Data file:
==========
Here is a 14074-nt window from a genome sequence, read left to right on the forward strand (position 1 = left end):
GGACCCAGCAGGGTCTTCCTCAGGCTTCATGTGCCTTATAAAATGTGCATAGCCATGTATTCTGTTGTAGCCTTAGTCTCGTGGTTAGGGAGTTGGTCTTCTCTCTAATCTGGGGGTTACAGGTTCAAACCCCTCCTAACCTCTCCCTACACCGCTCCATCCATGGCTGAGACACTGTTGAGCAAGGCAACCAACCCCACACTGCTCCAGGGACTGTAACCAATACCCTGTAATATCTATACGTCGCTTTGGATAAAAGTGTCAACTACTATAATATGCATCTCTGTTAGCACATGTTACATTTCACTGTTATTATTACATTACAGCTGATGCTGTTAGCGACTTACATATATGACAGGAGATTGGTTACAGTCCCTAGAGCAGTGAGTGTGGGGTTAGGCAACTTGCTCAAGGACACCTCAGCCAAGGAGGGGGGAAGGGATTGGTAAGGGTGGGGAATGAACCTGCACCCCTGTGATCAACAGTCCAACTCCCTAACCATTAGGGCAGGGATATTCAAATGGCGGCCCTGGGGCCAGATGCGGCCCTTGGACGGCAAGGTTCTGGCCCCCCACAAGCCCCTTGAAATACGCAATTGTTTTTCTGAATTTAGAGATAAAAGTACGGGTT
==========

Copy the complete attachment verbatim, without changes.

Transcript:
Here is a 14074-nt window from a genome sequence, read left to right on the forward strand (position 1 = left end):
GGACCCAGCAGGGTCTTCCTCAGGCTTCATGTGCCTTATAAAATGTGCATAGCCATGTATTCTGTTGTAGCCTTAGTCTCGTGGTTAGGGAGTTGGTCTTCTCTCTAATCTGGGGGTTACAGGTTCAAACCCCTCCTAACCTCTCCCTACACCGCTCCATCCATGGCTGAGACACTGTTGAGCAAGGCAACCAACCCCACACTGCTCCAGGGACTGTAACCAATACCCTGTAATATCTATACGTCGCTTTGGATAAAAGTGTCAACTACTATAATATGCATCTCTGTTAGCACATGTTACATTTCACTGTTATTATTACATTACAGCTGATGCTGTTAGCGACTTACATATATGACAGGAGATTGGTTACAGTCCCTAGAGCAGTGAGTGTGGGGTTAGGCAACTTGCTCAAGGACACCTCAGCCAAGGAGGGGGGAAGGGATTGGTAAGGGTGGGGAATGAACCTGCACCCCTGTGATCAACAGTCCAACTCCCTAACCATTAGGGCAGGGATATTCAAATGGCGGCCCTGGGGCCAGATGCGGCCCTTGGACGGCAAGGTTCTGGCCCCCCACAAGCCCCTTGAAATACGCAATTGTTTTTCTGAATTTAGAGATAAAAGTACGGGTT